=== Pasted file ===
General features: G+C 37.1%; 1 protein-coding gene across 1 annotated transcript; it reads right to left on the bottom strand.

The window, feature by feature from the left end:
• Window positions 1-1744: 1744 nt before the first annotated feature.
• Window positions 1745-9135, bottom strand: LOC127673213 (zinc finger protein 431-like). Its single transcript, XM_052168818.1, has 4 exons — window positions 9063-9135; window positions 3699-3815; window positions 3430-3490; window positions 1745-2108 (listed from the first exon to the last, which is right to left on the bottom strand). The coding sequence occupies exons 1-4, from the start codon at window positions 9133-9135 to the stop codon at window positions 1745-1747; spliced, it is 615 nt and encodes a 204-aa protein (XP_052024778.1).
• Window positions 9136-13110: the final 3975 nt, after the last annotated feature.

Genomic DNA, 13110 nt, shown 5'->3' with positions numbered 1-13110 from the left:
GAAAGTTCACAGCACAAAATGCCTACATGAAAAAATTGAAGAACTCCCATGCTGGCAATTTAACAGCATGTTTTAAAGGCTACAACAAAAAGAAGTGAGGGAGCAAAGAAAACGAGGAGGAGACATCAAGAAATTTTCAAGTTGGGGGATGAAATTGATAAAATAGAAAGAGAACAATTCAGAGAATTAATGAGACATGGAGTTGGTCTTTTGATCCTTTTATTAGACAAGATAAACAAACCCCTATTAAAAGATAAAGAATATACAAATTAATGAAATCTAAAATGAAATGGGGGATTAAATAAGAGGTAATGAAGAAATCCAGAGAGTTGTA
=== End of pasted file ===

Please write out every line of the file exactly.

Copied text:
General features: G+C 37.1%; 1 protein-coding gene across 1 annotated transcript; it reads right to left on the bottom strand.

The window, feature by feature from the left end:
• Window positions 1-1744: 1744 nt before the first annotated feature.
• Window positions 1745-9135, bottom strand: LOC127673213 (zinc finger protein 431-like). Its single transcript, XM_052168818.1, has 4 exons — window positions 9063-9135; window positions 3699-3815; window positions 3430-3490; window positions 1745-2108 (listed from the first exon to the last, which is right to left on the bottom strand). The coding sequence occupies exons 1-4, from the start codon at window positions 9133-9135 to the stop codon at window positions 1745-1747; spliced, it is 615 nt and encodes a 204-aa protein (XP_052024778.1).
• Window positions 9136-13110: the final 3975 nt, after the last annotated feature.

Genomic DNA, 13110 nt, shown 5'->3' with positions numbered 1-13110 from the left:
GAAAGTTCACAGCACAAAATGCCTACATGAAAAAATTGAAGAACTCCCATGCTGGCAATTTAACAGCATGTTTTAAAGGCTACAACAAAAAGAAGTGAGGGAGCAAAGAAAACGAGGAGGAGACATCAAGAAATTTTCAAGTTGGGGGATGAAATTGATAAAATAGAAAGAGAACAATTCAGAGAATTAATGAGACATGGAGTTGGTCTTTTGATCCTTTTATTAGACAAGATAAACAAACCCCTATTAAAAGATAAAGAATATACAAATTAATGAAATCTAAAATGAAATGGGGGATTAAATAAGAGGTAATGAAGAAATCCAGAGAGTTGTA